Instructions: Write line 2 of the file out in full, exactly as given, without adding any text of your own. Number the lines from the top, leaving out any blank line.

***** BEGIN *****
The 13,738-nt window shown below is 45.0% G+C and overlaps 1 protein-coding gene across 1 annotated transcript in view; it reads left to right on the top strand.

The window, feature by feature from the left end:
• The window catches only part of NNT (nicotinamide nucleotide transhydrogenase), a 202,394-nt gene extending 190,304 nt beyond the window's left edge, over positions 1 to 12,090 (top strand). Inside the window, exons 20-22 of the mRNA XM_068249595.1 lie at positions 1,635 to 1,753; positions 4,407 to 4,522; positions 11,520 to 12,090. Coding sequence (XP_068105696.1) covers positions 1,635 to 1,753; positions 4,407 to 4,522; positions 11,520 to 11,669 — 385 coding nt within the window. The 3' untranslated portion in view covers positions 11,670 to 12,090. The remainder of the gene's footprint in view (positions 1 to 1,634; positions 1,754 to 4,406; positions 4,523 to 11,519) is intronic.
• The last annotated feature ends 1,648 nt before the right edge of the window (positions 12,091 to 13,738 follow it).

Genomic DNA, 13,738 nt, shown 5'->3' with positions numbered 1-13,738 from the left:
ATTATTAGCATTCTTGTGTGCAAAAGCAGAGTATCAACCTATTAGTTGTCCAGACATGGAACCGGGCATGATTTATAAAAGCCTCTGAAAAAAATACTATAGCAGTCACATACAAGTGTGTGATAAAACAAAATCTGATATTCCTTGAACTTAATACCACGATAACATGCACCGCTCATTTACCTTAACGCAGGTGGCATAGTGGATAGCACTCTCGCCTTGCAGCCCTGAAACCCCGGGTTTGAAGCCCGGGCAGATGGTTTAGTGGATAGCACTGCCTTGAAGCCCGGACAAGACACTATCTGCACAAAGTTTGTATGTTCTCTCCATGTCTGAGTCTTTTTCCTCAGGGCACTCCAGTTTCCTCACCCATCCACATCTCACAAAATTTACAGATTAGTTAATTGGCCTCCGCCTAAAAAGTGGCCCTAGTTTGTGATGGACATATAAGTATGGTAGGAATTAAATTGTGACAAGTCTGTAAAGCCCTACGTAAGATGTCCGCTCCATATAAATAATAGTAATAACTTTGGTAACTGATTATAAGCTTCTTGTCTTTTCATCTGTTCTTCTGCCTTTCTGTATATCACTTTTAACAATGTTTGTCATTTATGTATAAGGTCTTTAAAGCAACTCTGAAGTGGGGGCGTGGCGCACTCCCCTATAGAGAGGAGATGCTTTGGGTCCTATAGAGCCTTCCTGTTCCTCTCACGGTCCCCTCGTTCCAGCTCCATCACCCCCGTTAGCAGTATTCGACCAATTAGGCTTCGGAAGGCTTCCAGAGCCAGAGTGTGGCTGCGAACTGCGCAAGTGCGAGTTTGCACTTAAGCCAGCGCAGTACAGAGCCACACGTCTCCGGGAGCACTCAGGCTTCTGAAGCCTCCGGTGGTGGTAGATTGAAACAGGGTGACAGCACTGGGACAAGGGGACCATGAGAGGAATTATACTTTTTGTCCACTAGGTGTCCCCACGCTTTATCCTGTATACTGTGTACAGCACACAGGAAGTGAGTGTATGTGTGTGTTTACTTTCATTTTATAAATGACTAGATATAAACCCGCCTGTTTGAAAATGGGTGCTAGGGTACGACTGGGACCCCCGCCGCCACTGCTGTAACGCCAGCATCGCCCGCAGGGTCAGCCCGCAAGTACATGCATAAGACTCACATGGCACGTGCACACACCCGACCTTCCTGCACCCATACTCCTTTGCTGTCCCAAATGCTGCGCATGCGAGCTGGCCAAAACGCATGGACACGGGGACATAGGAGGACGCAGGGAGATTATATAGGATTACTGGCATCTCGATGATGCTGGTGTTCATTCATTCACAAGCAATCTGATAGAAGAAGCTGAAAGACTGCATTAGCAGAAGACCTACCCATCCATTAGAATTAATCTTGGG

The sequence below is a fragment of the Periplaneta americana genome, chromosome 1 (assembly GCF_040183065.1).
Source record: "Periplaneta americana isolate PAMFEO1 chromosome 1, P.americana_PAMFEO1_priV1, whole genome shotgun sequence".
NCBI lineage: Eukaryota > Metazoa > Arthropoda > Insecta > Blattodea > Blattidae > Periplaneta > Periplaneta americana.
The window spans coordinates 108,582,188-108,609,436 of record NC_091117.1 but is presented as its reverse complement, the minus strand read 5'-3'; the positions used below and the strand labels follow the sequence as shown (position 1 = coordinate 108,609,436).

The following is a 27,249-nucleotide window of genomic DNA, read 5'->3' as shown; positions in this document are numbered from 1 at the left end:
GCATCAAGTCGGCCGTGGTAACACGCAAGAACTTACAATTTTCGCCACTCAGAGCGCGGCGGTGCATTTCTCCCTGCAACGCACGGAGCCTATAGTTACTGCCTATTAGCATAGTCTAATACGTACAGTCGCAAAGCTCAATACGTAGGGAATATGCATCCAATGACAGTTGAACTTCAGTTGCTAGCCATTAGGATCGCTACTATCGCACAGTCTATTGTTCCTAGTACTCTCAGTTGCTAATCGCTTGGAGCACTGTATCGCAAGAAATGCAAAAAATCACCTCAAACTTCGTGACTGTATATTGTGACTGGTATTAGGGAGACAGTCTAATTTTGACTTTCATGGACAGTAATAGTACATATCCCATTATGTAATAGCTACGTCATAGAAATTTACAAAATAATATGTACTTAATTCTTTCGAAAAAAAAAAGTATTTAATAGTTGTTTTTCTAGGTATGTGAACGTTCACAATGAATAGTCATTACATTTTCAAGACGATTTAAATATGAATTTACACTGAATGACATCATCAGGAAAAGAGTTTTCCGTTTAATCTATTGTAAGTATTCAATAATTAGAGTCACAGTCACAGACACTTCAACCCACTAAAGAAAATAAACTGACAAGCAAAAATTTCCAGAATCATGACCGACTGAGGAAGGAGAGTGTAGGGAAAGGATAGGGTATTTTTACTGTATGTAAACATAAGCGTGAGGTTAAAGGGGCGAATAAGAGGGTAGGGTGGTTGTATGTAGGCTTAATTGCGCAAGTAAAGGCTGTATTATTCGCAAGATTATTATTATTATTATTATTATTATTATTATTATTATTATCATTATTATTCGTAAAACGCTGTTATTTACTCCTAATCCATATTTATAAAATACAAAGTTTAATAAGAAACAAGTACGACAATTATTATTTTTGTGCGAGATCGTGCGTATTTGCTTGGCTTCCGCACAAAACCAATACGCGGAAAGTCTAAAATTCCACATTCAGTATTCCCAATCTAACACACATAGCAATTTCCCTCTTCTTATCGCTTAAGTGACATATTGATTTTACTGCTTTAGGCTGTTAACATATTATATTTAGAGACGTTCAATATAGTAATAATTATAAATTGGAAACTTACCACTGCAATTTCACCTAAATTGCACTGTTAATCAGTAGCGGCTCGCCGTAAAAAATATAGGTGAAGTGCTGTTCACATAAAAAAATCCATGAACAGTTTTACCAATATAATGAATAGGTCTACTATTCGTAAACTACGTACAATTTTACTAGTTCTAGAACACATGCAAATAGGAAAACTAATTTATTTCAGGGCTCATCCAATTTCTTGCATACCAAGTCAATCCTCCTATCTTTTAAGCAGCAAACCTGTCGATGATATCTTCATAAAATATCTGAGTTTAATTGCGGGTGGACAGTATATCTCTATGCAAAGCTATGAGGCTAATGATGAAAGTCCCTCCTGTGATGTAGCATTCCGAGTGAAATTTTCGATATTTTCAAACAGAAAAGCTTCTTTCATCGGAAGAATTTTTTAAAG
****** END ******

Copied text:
The window, feature by feature from the left end: